For Haefeker at the beekeepers
association, who had spent years campaigning against the use of neonics,
victory was sweet, but short-lived: faced with multiple threats from modern
farming methods, beekeepers know the insecticide ban alone is not enough to
save the honeybee.
Honeybees originated in Eurasia
roughly 35m years ago, and as long as they have had steady access to flowering
plants, they have thrived. But in the modern world, bees face all kinds of
dangers. Colony collapse
is not a single malady, but rather an amalgamation of different challenges.
Alongside the dangers of pesticides, diseases such as Israeli acute paralysis
virus, gut parasites and invasive parasites such as the varroa mite can
overwhelm the bees’ immune systems. Industrial agriculture imposes its own
threats: a mania for monocultures has led to shrinking foraging habitats,
while, according to the US Environmental Protection Agency, bees employed in
commercial pollination, in which hives are stacked high on trucks and driven
around the country to pollinate almond trees and other crops, get highly
stressed, which damages their resilience and eating habits.
Since the EU began phasing out
neonics, in 2014, the honeybees’ recovery has not been as dramatic as hoped.
Neonics are probably not the biggest factor in the demise of bees, but they are
the easiest to outlaw. To farmers, this seems outrageously unfair. Citing an
industry-funded study, they say the ban will cost the EU agriculture sector
€880bn annually in diminished crop yields.
Another, more controversial,
response to the slump in bee populations is in the works. This is the plan to
create a more resilient strain of honeybee – a genetically modified superbee.
The technology for creating GM honeybees is in its infancy, and still confined
to the laboratory. But, if successful, it could lead to a hardier species, one
that is resistant to natural and manmade hazards: viruses, varroa mites,
pesticides and so on. If we can’t change modern farming practices, the thinking
goes, maybe we should change the bees.
The prospect horrifies many bee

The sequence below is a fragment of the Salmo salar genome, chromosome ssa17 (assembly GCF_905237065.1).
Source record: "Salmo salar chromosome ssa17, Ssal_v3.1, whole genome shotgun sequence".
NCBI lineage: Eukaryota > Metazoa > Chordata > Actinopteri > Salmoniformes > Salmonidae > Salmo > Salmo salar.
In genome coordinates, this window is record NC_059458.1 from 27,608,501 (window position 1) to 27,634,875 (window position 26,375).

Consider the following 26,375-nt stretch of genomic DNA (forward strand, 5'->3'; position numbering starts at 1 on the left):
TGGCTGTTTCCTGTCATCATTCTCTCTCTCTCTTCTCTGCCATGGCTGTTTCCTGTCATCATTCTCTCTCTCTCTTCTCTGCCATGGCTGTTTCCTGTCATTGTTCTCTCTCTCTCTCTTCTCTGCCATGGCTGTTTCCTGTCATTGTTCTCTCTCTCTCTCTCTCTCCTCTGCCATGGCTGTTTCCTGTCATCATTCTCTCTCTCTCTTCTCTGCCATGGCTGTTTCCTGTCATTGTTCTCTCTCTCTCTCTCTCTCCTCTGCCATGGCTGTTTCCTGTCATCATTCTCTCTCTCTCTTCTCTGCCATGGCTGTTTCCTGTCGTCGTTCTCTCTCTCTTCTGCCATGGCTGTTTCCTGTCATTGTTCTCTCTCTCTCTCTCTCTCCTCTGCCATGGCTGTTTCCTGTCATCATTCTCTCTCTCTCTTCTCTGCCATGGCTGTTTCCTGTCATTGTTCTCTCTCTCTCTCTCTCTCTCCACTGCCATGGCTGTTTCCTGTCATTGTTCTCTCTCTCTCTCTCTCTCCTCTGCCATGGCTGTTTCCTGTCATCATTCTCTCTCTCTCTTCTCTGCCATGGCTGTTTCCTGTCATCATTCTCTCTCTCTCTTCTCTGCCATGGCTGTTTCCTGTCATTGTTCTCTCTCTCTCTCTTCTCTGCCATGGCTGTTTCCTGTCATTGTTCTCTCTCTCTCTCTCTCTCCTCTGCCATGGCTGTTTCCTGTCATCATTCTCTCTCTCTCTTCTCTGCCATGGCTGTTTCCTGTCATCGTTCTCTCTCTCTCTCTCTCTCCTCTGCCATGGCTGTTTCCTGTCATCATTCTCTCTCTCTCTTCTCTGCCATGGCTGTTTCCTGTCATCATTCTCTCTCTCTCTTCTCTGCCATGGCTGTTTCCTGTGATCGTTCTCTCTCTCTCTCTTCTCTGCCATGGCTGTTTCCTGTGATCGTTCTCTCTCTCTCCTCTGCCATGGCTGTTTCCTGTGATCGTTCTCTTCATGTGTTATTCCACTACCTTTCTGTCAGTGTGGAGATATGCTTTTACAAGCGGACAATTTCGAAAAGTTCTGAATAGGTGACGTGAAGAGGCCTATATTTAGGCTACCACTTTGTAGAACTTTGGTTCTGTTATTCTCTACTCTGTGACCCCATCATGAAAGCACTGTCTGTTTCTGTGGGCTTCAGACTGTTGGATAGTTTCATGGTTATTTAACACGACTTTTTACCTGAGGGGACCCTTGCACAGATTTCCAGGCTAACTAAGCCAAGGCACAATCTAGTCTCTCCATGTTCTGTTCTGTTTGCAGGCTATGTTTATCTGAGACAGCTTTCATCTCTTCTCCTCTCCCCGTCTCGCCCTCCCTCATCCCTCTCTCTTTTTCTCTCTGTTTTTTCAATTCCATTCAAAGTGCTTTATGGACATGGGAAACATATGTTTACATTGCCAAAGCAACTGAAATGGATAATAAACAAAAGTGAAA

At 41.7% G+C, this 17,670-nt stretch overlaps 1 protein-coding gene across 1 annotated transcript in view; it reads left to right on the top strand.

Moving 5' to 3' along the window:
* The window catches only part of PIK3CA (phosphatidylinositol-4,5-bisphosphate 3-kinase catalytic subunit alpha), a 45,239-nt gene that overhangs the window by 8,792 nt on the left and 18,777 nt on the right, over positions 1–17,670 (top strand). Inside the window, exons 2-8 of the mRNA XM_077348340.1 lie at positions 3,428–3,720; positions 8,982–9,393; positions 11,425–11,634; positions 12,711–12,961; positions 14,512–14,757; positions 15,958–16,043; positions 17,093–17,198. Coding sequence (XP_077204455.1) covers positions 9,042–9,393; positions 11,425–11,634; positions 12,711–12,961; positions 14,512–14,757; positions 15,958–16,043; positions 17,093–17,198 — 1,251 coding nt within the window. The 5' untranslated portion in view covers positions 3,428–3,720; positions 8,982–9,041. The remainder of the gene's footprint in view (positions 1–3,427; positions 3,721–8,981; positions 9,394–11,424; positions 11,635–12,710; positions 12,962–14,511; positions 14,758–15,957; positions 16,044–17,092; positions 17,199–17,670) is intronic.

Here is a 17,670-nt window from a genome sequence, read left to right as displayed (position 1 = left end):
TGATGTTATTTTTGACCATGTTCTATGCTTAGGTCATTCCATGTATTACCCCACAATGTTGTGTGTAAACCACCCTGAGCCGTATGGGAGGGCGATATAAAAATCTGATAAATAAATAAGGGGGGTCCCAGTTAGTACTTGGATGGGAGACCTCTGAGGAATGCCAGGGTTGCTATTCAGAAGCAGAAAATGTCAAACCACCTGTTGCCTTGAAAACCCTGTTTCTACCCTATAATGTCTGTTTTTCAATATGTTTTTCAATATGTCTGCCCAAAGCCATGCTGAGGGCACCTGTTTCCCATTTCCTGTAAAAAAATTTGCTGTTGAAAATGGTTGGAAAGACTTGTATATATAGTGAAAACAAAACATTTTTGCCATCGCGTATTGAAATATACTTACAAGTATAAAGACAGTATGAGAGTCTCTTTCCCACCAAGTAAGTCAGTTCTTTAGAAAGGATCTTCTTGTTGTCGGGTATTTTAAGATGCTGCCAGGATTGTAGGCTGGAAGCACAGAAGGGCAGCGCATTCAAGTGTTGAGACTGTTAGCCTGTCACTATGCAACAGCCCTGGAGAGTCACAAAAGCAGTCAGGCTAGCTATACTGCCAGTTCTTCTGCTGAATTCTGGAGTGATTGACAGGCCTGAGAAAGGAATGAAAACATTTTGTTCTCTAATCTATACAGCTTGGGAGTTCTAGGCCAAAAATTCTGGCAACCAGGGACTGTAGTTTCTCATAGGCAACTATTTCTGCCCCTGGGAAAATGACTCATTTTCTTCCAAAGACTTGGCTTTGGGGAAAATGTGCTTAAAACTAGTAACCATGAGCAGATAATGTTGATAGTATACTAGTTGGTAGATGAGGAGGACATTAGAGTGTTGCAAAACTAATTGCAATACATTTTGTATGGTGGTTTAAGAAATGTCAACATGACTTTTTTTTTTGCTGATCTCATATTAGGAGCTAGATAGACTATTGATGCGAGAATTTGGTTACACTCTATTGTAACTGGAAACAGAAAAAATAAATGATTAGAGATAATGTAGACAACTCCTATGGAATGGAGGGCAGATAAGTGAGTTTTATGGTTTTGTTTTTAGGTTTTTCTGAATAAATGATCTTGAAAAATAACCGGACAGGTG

people – from commercial beekeepers such as Haefeker to passionate amateurs –
who see a lab-made superbee as a direct threat to the smaller, struggling bee
species. Traditional beekeepers have a name for them that expresses their fear
and suspicion: Frankenbees.
Like many beekeepers, Haefeker is an
activist and conservationist. A kind of bearded Lorax, Dr Seuss’s valiant
spokesman for threatened trees, Haefeker speaks for the bees. For much of the
past two decades, he has sounded the alarm on declining bee health, bringing
his message to lawmakers in Brussels, Berlin and Munich, before judges at the
European court of justice in Luxembourg, to investor roundtables in London, to
beekeeper conferences in Istanbul, Austria and Rome, and to corporate
gatherings of the agrichemical industry around Europe.
When we met in Bavaria a week after
the EU extended its neonics ban, I expected Haefeker to be in celebratory mood.
But over lunch at a favourite roadway tavern an hour outside Munich, he
explained that he considers the development of GM bees – however long it takes
to get them in production – an even greater threat to the humble honeybee. “I
don’t expect it to be commercialised next week, but then I don’t want to leave
anything up to chance,” Haefeker said. “The public has been pretty late on a
whole bunch of bad ideas. We don’t want to be late on this one.”
Some beekeepers worry that, if the
agriculture industry succeeds in building and patenting a blockbuster,
mite-free, pesticide-proof superbee, it would dominate and destroy the vibrant
local market in conventional bee strains. There are health fears, too: the
sting of GM bees may introduce new allergy risks. And beekeepers are afraid
they would not be able to protect the gene pool of traditional strains such as
the beloved Apis mellifera, the scientific name for the European
honeybee, against a dominant, pesticide resistant, lab-designed version.
Jay Evans heads the bee research lab
at the US Department of Agriculture, where they are looking at various threats
to bee health. Designing a truly pesticide-resistant honeybee, a “bulletproof
bee”, as Evans calls them, would “throw a lot of nature under the bus”.
It is always hive-like – 30C and
humid – in the narrow, windowless
laboratory where genetically engineered honeybees are created on the campus of
Heinrich Heine University in Düsseldorf, Germany. One June day, three students
in T-shirts were on the morning shift. Two of them silently inspected plastic
honeycomb discs. Each disc contained 140 tiny plug holes, in each of which a
single honeybee embryo was growing. These discs were then passed to a third
student at a separate workstation, where, with remarkable dexterity, she injected
each egg with an sgRNA gene-manipulation solution, a main ingredient in a
revolutionary new gene-editing technique called Crispr-Cas9.
Crispr technology has transformed microbiology in recent years by allowing scientists
to copy a desirable part of the DNA strand and insert it directly into the
chromosome of the target specimen. Now, with great precision, scientists can remove
harmful mutations or unwanted traits, or insert a desired trait. In the US, you